Volkswagen’s use of “dissimilar materials” — steels of different tensile strengths — within a single vehicle can lead to heat and pulling repair restrictions, a VW representative said last week.
Volkswagen Canada collision program manager Scott Wideman showed the VeriFacts Guild 21 audience March 14 a slide depicting the 2015 Volkswagen Golf’s current-generation body. The vehicle contained five different types of steel tensile strengths, from less than 160 megapascals to more than 1,000-megapascal hot-formed steel.
Wideman’s jurisdiction isn’t technically the U.S. However, his presentation’s information was meant to be applicable to America, Guild 21 call organizer and former longtime State Farm employee George Avery (Avery Knows) said at the beginning of the call.
Both the U.S. and Canada share the same Volkswagen repair literature, Wideman said. Only minor vehicle differences existed, he said, providing as an example the Canadian requirement that all cars have daytime running lights. Structurally, “the vehicles are the same,” Wideman said.
The 2015 Golf was the first to bring Volkswagen’s new Modular Transverse Matrix (“MQB”) platform to the U.S. The MQB platform is attractive because it allows different vehicle types to use the same assembly line, according to Wideman. A car might be followed by an SUV, he said.
The MQB platform has spread to other models, including a next-generation 2019 Jetta that another Wideman slide depicted as carrying even more gigapascal steel than the Golf.
Wideman said more OEMs are moving to mixed-material constructions like the Golf, which is moving collision repair to “almost a section and replace-only environment.”
Wideman said a mixed-steel design could be compromised if a repairer pulled the vehicle without locking down multiple points. The laws of physics meant that “the weaker material will give way first,” damaging another area of the body without the repairer realizing it, he said.
He showed instructions for a 2013 Jetta which illustrated this point. If a Volkswagen product suffered body damage, the vehicle must go on an “approved fixture bench,” he summarized.
The repair procedure document stated:
• The vehicle must be placed on an Volkswagen approved alignment system and a vehicle alignment meet be performed if there is visible damage to the body structure or if the body dimensions are different than those stated in the repair manual and/or if damage to the body structure is suspected.
Body Structure Damage Includes:
Damage (dents, cracks, buckling) and/or if the position of a structural part on the vehicle body has changed.
Structural body parts can include all body parts including outer panel parts or parts that are bolted on.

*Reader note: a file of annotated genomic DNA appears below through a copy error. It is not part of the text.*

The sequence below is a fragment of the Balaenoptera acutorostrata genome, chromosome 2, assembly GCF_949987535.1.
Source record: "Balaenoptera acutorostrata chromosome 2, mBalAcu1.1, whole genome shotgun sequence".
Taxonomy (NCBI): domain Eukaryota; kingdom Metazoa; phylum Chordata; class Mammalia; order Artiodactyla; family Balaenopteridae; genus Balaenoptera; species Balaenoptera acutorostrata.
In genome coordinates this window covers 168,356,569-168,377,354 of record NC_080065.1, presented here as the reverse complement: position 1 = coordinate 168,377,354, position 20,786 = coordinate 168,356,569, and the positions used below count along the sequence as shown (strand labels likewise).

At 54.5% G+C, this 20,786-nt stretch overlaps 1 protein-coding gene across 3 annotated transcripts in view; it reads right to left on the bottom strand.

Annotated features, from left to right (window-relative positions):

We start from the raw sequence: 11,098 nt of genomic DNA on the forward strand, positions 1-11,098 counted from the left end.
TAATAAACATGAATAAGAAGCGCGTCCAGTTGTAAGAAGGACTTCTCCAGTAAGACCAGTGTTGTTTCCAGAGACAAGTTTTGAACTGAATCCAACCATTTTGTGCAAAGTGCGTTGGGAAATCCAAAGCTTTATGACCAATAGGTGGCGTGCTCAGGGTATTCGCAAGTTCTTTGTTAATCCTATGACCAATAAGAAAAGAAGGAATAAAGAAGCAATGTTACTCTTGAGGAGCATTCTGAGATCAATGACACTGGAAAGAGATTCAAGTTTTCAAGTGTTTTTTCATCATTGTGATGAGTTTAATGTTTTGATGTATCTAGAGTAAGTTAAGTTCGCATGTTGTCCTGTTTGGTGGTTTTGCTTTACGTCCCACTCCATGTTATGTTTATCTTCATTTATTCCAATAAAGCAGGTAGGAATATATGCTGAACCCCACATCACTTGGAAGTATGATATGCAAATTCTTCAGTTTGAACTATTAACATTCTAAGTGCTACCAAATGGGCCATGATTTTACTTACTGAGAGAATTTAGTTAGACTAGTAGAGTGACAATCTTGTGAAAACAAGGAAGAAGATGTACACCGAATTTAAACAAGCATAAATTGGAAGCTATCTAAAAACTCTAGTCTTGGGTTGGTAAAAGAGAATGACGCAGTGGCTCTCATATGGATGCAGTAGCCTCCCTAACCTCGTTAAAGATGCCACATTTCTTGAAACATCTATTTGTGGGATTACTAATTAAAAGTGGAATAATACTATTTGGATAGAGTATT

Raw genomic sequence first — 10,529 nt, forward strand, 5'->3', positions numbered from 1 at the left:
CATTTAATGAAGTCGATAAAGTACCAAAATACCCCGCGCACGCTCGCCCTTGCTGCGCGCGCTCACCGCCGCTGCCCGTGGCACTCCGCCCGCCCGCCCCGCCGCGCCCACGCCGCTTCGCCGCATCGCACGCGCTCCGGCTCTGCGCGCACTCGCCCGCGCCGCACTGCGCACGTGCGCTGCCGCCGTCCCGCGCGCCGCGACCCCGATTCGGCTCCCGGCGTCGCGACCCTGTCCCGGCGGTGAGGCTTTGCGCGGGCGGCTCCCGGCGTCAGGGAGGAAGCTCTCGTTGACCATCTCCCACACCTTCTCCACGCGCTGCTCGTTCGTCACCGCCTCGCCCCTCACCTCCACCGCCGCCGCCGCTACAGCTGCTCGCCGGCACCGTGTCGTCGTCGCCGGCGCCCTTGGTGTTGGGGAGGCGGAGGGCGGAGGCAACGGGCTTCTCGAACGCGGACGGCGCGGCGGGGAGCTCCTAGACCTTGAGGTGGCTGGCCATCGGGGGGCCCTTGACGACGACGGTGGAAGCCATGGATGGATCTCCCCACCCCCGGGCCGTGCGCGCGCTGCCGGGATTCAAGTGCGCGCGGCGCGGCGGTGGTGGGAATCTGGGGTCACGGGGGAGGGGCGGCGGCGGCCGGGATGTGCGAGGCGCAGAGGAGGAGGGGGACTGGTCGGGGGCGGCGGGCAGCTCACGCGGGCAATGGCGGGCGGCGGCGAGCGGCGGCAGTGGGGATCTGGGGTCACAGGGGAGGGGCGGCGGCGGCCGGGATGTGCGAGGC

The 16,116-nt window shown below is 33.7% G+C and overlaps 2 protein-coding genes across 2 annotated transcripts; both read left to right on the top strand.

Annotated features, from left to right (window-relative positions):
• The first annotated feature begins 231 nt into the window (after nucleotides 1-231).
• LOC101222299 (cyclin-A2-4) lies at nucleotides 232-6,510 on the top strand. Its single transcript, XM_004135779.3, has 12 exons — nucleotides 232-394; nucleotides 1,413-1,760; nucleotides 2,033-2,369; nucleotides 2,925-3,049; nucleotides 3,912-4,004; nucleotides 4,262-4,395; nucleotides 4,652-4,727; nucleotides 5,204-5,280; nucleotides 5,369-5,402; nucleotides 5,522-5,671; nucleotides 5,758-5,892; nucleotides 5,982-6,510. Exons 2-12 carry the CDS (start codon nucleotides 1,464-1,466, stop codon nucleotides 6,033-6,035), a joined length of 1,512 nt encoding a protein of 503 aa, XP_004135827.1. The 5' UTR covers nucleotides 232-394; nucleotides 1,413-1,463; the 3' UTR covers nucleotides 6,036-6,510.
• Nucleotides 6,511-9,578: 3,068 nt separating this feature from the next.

The vehicle must be serviced according to the repair manual if there are dimensional differences. (Minor formatting edits. Emphasis Volkswagen’s.)
Wideman said Volkswagen’s concern as a manufacturer is the “second time” a vehicle is hit.
“This is where we see too many compromises,” he said.
Heat from welding was also “a major concern” in vehicles with increased higher-strength steel, according to Wideman. He called heat management a “fundamental step” repairers need to start thinking about and mention Volkswagen had called for MIG brazing for this purpose.
He said that even installing an exterior panel carried specific repair and attachment requirements, and he’s seen “some pretty horrendous examples” of shops doing it incorrectly.
Wideman described an unspecified model-year Jetta’s quarter panel plug-welded “all the way through,” despite the level of high-strength steel in the car. He said this would make him seriously concerned that the vehicle’s integrity had been compromised.
He showed a slide describing how the unspecified Jetta panel would instead have required a variety of joining techniques, including MIG brazing, plug welding, a continuous weld seam and spot welding.
Wideman also said he had concerns about the notion that alternative repair procedures besides the OEM’s existed.
“That scares the heck out of me,” he said.
Where was the technical validation, he asked, noting that Volkswagen performed more than 800 crash tests annually at its main plant in Wolfsburg, Germany.
The 2015 Volkswagen Golf was the first U.S. Volkswagen to use the new Modular Transverse Matrix (“MQB”) architecture. (Provided by Volkswagen)
Volkswagen Canada collision program manager Scott Wideman showed the VeriFacts Guild 21 audience March 14 a slide depicting the 2015 Volkswagen Golf’s current-generation body. The vehicle contained five different types of steel tensile strengths, from less than 160 megapascals to more than 1,000-megapascal hot-formed steel. (Volkswagen Canada slide via VeriFacts)
Volkswagen Canada collision program manager Scott Wideman showed the VeriFacts Guild 21 audience March 14 a slide depicting the 2019 Volkswagen Jetta’s current-generation body. The vehicle contained five different types of steel tensile strengths, from less than 160 megapascals to more than 1,000-megapascal hot-formed steel. (Volkswagen Canada slide via VeriFacts)